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What is NDT : NDT means Non Destructive Test. NDTs allows to verify the condition of material, construction, mashine etc. and performed in a manner that does not affect the future usefulness of the object or material. They are implement tests that locate and characterize material conditions and flaws that might otherwise cause planes to crash, reactors to fail, trains to derail, pipelines to burst, and a variety of less visible, but equally troubling events. NDT provides an excellent balance between quality control and cost-effectiveness. NDT applies to industrial inspections and is relevant to medical technology but subjects here are non living objects.The number of inspection methods, as (VT) Visual Testing, (RT) Radiography, (MT) Magnetic Particle Testing, (PT) Penetrant Testing, (UT) Ultrasonic Testing, (ET) Electromagnetic Testing, (LT) Liquid testing and (AE) Acoustic Emission are, seems to grow. An overview of each method given below:

Visual and Optical Testing (VT) : The most basic NDT method is visual examination. Visual examiners follow procedures that range from simply looking at a part to see if surface imperfections are visible, to using computer controlled camera systems to automatically recognize and measure features of component.                                                                                                                                                                                                                  Radiography (RT) : RT involves the use of penetrating gamma- or X-radiation to examine material's and product's defects and internal features. An X-ray machine or radioactive isotope is used as a source of radiation. Radiation is directed through a part and onto film or other media. The resulting shadowgraph shows the internal features and soundness of the part. Material thickness and density changes are indicated as lighter or darker areas on the film.           

Magnetic Particle Testing (MT) : This NDT method is accomplished by inducing a magnetic field in a ferromagnetic material and then dusting the surface with iron particles (either dry or suspended in liquid). Surface and near-surface flaws produce magnetic poles or distort the magnetic field in such a way that the iron particles are attracted and concentrated. This produces a visible indication of defect on the surface of the material.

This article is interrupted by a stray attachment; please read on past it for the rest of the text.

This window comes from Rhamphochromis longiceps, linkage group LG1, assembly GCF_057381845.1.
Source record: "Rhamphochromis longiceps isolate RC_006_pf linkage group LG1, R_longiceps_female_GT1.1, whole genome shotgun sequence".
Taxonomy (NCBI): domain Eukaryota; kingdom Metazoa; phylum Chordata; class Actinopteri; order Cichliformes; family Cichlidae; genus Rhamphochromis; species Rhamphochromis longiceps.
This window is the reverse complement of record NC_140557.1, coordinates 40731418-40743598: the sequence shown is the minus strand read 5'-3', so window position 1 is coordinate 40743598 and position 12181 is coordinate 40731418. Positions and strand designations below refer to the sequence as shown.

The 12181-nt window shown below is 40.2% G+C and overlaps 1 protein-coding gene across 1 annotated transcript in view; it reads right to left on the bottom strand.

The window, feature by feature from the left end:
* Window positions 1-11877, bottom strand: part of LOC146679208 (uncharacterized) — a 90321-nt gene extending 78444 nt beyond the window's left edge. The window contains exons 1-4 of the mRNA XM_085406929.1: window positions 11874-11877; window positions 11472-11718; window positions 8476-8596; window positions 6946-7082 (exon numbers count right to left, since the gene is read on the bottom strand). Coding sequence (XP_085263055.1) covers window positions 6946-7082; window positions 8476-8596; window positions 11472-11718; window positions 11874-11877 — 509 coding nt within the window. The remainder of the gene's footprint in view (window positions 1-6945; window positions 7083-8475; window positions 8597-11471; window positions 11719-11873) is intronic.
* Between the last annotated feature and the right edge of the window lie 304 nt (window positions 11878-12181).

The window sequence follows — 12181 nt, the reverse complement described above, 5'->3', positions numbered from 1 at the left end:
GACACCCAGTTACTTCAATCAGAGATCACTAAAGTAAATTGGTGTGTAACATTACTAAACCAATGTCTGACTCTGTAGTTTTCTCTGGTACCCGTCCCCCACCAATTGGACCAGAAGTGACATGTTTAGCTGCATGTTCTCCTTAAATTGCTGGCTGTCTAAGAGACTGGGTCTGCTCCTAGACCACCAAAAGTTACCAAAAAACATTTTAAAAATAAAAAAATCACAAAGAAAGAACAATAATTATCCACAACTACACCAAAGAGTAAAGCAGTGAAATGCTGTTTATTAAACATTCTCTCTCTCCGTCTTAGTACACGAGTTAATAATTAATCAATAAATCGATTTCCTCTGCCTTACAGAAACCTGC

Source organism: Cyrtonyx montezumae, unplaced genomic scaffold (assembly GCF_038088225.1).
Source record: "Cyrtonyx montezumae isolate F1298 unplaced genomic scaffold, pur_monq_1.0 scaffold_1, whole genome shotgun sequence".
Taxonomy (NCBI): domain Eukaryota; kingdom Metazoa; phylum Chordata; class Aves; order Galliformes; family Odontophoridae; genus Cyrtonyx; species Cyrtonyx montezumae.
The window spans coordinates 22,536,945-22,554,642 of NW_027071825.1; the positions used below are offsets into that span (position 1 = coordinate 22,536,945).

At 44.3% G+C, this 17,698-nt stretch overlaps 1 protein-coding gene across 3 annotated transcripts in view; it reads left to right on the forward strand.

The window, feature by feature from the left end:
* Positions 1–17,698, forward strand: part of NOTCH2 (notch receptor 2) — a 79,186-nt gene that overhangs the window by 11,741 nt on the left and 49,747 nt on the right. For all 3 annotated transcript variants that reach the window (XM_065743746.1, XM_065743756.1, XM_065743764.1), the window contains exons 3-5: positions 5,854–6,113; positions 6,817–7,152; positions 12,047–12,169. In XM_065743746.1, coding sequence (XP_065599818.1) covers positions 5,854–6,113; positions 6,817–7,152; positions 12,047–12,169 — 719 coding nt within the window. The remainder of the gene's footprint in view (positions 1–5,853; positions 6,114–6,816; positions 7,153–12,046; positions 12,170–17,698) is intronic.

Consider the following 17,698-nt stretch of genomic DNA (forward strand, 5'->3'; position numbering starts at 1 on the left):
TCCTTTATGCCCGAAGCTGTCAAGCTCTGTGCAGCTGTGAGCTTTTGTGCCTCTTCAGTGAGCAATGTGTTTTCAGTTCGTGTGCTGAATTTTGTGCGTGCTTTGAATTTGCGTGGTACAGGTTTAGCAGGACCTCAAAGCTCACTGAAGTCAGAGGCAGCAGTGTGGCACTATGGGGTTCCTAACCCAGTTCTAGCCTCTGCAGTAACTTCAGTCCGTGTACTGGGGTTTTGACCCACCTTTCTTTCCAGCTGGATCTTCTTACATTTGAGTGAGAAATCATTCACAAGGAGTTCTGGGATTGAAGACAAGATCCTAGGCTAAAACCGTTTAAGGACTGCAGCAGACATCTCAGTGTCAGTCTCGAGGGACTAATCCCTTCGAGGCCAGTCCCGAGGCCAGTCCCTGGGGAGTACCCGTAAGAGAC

Ultrasonic Testing (UT) : In ultrasonic testing, high-frequency sound waves are transmitted into a material to detect imperfections or to locate changes in material properties. The most commonly used ultrasonic testing technique is pulse echo, whereby sound is introduced into a test object and reflections (echoes) from internal imperfections or the part's geometrical surfaces are returned to a receiver. New UT equipment represent imperfections, their location, shape etc.                                                                                                                                                                                                            

Penetrant Testing (PT) : The test object is coated with a solution that contains a visible or fluorescent dye. Excess solution is then removed from the surface of the object but leaving it in surface breaking defects. A developer is then applied to draw the penetrant out of the defects. With fluorescent dyes, ultraviolet light is used to make the bleedout fluoresce brightly, thus allowing imperfections to be readily seen . With visible dyes, vivid color contrasts between the penetrant and developer make "bleedout" easy to see.                                                                                                                                  

Electromagnetic Testing (ET) : Electrical currents (eddy currents) are generated in a conductive material by a changing magnetic field. The strength of these eddy currents can be measured. Material defects cause interruptions in the flow of the eddy currents which alert the inspector to the presence of a defect. Eddy currents are also affected by the electrical conductivity and magnetic permeability of a material, which makes it possible to sort some materials based on these properties.        

Leak Testing (LT) : Several techniques are used to detect and locate leaks in pressure containment parts, pressure vessels, and structures. Leaks can be detected by using electronic listening devices, pressure gauge measurements, liquid and gas penetrant techniques, and/or a simple soap-bubble test.         

Acoustic Emission Testing (AE) : When a solid material is stressed, imperfections within the material emit short bursts of acoustic energy called "emissions." As in ultrasonic testing, acoustic emissions can be detected by special receivers. Emission sources can be evaluated through the study of their intensity and arrival time to collect information about the sources of the energy, such as their location.

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